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Responding to the (Populist) Right: How Moderate Parties Can Win Back Voters

Jan 01, 2021 — Dec 31, 2021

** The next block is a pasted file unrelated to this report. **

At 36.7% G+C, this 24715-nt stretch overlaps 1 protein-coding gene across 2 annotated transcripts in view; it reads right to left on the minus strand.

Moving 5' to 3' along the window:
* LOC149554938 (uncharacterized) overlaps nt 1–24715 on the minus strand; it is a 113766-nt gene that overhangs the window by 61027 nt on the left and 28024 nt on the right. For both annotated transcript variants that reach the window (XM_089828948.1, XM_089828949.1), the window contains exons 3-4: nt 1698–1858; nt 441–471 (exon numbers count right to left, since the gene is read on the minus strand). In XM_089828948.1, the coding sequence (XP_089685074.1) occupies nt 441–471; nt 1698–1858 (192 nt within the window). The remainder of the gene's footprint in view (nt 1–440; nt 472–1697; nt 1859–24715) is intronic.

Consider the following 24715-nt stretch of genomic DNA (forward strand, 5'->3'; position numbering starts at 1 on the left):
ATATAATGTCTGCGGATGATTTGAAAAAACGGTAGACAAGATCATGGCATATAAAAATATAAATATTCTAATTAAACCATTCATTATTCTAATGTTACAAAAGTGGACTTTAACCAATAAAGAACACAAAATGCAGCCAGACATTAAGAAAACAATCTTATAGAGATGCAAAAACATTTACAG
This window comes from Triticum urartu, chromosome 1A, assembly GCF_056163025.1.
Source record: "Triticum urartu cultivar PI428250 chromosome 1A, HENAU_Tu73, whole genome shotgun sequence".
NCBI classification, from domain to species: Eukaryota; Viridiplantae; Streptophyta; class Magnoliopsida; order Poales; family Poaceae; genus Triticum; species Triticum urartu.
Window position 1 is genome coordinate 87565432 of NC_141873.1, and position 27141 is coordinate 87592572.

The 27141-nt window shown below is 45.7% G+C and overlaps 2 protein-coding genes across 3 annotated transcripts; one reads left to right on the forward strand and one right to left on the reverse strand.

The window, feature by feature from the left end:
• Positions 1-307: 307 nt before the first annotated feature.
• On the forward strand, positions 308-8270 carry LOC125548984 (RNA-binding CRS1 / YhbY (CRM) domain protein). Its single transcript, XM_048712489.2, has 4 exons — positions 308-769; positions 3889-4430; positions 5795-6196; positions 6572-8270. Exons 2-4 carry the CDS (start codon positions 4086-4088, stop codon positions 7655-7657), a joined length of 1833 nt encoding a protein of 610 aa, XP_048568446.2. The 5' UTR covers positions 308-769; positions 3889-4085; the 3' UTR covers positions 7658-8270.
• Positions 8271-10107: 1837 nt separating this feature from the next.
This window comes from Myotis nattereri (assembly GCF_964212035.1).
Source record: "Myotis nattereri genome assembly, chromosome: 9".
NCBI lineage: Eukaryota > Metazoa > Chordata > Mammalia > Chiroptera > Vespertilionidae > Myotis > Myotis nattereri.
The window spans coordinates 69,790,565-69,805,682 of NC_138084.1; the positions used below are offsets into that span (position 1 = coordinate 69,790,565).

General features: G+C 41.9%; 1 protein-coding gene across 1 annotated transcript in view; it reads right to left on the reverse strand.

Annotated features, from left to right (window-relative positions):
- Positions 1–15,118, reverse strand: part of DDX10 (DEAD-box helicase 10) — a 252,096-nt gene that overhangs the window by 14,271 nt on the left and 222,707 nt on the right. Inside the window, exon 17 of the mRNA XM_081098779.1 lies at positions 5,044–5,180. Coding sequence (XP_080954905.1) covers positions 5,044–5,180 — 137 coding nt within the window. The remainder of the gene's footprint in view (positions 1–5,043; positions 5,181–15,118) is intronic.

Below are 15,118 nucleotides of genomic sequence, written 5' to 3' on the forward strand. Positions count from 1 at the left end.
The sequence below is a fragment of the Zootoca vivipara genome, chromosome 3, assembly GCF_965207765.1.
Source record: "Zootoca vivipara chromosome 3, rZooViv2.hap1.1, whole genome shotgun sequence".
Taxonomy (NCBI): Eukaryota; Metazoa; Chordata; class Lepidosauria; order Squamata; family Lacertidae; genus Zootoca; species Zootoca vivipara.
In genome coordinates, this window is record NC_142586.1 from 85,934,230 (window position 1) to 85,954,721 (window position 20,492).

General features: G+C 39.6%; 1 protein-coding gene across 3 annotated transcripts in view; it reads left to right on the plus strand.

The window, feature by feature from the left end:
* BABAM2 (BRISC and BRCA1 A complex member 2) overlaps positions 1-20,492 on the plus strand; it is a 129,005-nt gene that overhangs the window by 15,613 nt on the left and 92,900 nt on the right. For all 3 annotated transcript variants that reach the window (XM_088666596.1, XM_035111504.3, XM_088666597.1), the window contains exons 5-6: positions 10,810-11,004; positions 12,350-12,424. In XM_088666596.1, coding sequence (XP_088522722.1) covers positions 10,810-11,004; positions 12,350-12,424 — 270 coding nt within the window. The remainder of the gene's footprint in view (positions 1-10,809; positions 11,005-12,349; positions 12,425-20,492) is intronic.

Right-wing populist and far right parties are on the rise across Europe. While established parties are suffering dramatic electoral losses, right-wing parties are celebrating one electoral victory after another. To address their radical right and populist challengers, many established parties have adopted a so-called “accommodative strategy” (Meguid 2005, 2008) by taking a more immigration-skeptical policy position. For instance, in an attempt to win back voters from the Alternative für Deutschland (AfD) during the recent refugee crisis, the German CSU has advocated a much more restrictive immigration policy position openly opposing chancellor Merkel and the CDU in the aftermath of the refugee crisis. Similarly, during the recent Danish election in June 2019, the Danish Social democratic party combined its left-wing views on social policy with advocating for a much more restrictive immigration policy in an effort to counteract the right-wing populist Danish People’s Party. However, it is unclear whether such a strategy yields the expected benefits or whether such a position shift only reinforces electoral support for the far right. In this project, we therefore seek to study the effect of moderate parties’ responses to the rise of right-wing populist and far right parties. More specifically, we seek to examine which strategies mainstream parties can employ to keep their voters from switching to far right challengers.